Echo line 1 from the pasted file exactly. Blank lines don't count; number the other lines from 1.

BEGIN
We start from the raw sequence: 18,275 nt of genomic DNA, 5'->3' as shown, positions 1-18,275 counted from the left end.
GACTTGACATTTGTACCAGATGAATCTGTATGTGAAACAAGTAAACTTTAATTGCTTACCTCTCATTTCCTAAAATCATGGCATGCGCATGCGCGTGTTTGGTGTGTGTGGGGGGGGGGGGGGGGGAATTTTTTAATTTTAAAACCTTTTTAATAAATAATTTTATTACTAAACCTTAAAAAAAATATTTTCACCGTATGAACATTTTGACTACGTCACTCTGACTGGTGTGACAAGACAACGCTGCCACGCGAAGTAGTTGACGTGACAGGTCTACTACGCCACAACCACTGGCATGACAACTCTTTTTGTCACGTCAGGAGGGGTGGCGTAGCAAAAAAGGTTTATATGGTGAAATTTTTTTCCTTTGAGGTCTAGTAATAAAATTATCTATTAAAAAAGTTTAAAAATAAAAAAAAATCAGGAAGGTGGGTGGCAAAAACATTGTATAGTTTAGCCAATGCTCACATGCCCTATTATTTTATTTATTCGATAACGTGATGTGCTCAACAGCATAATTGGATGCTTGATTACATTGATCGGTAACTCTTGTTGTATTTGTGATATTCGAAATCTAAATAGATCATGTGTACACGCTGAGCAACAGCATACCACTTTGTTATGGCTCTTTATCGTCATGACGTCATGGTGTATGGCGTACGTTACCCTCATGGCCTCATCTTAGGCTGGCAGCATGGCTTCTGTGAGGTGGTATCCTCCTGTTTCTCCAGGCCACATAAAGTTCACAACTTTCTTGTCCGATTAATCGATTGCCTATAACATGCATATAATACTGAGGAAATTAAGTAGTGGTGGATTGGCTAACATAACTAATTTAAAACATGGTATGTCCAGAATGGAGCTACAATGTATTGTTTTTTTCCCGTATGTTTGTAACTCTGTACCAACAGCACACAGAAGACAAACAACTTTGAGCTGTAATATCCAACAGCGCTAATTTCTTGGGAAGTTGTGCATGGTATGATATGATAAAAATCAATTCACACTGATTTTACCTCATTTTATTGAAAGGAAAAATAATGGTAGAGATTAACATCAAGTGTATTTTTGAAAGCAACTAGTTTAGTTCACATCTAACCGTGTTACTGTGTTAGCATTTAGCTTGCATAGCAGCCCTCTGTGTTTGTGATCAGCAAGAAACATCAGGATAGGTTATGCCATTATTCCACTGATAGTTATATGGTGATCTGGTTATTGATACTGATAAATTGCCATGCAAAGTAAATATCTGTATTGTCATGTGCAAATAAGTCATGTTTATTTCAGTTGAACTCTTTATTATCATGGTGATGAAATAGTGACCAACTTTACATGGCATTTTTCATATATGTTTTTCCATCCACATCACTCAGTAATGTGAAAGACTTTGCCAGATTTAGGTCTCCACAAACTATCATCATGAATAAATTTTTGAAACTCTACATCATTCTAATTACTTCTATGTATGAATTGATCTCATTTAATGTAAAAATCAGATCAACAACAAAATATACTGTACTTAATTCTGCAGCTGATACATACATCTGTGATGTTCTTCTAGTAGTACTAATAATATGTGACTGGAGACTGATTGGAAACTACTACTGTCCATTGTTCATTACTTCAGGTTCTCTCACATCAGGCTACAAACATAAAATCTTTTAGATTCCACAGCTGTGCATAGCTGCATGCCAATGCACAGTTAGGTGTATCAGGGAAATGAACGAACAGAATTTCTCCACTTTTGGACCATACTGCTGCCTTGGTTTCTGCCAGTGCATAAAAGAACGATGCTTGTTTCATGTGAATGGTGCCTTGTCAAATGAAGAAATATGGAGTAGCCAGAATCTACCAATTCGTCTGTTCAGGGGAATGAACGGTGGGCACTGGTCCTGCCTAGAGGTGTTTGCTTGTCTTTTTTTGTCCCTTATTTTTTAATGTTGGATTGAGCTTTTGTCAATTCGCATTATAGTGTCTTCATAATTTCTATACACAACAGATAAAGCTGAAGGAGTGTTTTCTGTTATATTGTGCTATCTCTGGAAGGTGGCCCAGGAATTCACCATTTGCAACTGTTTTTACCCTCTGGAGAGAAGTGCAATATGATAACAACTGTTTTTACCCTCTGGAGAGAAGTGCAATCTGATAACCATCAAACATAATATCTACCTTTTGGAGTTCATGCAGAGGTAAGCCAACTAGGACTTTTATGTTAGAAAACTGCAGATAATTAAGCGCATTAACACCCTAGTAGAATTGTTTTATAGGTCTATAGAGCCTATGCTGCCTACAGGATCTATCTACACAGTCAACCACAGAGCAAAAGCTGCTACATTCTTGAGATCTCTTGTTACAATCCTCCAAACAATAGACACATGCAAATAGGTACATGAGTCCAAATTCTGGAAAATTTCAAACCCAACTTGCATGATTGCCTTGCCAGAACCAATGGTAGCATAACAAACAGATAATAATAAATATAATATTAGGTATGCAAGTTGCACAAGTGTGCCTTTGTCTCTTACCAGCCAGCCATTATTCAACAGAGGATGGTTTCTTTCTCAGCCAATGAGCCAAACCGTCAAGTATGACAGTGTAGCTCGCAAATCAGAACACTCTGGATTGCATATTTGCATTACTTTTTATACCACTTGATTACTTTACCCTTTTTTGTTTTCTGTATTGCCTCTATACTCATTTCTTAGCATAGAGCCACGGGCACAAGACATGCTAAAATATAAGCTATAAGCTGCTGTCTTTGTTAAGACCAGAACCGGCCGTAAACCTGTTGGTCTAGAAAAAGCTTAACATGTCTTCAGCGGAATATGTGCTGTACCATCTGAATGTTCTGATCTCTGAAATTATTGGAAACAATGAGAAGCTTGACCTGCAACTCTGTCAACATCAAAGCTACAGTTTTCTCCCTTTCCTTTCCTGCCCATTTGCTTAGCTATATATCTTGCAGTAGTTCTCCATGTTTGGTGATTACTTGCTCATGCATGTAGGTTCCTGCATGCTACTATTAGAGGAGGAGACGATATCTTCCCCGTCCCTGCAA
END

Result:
We start from the raw sequence: 18,275 nt of genomic DNA, 5'->3' as shown, positions 1-18,275 counted from the left end.